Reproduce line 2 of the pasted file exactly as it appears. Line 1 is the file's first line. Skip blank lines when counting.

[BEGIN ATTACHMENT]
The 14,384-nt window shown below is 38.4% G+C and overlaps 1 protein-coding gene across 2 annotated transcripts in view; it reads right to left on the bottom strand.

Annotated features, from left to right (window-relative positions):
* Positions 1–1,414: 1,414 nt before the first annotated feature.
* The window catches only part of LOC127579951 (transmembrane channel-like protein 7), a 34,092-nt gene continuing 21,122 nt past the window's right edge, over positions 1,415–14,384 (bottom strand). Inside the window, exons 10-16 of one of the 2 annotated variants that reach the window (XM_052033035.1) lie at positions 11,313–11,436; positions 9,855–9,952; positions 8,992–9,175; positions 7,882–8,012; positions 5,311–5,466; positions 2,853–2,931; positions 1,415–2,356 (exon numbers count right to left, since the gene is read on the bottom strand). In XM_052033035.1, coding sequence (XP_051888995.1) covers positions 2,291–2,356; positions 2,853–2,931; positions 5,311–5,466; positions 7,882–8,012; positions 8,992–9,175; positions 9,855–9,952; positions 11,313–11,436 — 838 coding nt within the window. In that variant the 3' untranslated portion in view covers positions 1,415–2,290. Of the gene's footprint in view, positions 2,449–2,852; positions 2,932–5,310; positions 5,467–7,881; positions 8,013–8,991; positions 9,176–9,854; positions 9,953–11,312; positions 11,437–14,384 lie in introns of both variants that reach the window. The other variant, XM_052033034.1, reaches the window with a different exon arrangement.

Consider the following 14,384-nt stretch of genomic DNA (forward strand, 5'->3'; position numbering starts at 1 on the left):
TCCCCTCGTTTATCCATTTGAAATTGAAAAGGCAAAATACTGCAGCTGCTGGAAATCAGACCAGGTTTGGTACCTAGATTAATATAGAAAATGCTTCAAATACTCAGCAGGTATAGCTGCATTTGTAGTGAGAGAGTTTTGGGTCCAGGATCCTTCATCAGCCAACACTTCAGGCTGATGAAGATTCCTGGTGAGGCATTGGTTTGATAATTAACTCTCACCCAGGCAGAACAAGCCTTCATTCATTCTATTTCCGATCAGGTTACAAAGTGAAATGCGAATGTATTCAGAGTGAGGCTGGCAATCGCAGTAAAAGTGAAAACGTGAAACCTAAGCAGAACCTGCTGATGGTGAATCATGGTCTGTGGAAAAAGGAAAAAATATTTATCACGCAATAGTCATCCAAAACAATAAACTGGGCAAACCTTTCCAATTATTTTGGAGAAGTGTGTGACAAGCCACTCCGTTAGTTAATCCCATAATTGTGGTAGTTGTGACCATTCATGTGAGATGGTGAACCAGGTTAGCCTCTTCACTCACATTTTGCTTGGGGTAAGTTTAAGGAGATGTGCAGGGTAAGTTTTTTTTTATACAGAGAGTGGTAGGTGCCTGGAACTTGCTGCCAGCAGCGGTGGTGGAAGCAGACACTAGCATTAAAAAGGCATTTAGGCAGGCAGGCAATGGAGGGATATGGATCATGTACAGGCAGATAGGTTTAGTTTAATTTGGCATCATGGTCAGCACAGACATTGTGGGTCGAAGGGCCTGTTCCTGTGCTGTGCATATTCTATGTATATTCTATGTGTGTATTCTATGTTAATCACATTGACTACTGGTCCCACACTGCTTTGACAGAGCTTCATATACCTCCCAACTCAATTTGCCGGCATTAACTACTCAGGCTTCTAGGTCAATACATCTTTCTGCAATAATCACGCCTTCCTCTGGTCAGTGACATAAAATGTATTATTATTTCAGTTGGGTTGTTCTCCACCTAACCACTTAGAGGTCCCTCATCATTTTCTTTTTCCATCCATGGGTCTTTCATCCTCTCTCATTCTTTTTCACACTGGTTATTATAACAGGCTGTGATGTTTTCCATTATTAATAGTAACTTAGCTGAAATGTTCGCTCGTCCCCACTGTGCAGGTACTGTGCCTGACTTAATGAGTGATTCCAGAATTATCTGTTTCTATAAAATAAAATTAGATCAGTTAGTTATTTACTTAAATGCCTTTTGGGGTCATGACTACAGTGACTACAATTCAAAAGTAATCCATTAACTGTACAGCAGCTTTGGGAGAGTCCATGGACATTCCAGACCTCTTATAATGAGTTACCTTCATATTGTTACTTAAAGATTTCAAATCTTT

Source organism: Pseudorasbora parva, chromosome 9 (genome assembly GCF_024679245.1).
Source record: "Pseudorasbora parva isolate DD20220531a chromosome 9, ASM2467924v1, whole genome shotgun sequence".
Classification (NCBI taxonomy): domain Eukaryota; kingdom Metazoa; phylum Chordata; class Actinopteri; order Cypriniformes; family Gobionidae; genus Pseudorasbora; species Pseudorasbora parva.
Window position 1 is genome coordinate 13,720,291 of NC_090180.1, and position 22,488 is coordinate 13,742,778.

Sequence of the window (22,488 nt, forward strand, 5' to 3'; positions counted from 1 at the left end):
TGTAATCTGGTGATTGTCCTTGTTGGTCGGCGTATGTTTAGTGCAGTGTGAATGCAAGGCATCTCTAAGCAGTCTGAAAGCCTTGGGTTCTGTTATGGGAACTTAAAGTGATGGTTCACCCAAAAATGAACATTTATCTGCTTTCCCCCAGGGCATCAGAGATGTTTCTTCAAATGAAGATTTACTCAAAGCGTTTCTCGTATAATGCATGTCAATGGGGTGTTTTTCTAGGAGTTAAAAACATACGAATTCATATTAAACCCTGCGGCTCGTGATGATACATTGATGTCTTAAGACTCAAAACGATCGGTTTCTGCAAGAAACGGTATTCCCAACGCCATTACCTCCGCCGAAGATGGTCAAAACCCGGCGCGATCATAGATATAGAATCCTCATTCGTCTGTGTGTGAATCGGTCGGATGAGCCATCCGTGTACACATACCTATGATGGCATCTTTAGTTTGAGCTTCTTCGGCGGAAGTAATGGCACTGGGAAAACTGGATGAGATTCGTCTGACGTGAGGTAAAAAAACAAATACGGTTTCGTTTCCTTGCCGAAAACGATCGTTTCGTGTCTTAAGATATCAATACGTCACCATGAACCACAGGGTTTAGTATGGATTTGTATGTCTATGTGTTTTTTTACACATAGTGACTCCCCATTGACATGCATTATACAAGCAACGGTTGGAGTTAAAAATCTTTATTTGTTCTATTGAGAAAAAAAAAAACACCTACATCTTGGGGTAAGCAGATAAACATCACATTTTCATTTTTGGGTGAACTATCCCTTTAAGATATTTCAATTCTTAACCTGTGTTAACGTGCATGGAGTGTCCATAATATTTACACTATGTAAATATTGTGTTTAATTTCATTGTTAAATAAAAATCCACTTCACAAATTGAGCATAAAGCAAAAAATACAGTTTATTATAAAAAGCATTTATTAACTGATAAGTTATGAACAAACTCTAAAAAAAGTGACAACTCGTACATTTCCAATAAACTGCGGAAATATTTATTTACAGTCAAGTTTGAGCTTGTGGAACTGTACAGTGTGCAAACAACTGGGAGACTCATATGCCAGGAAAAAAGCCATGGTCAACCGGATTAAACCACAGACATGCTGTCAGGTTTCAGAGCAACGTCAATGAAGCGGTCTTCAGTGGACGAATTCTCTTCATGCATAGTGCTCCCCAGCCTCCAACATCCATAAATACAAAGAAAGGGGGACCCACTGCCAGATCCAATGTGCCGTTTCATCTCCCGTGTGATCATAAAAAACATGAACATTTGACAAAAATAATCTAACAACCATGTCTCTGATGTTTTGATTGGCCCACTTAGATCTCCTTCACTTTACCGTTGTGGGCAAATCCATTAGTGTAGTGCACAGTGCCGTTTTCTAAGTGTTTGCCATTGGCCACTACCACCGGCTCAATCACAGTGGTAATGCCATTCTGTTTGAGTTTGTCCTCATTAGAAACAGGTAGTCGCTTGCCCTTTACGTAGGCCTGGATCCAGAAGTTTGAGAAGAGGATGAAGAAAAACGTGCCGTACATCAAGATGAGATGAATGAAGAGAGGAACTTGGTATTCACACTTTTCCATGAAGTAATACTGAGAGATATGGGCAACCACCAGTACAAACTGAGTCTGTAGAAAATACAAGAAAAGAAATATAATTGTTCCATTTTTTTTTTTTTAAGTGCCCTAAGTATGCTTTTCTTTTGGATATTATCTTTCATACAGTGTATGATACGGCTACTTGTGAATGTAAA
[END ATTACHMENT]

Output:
Annotated features, from left to right (window-relative positions):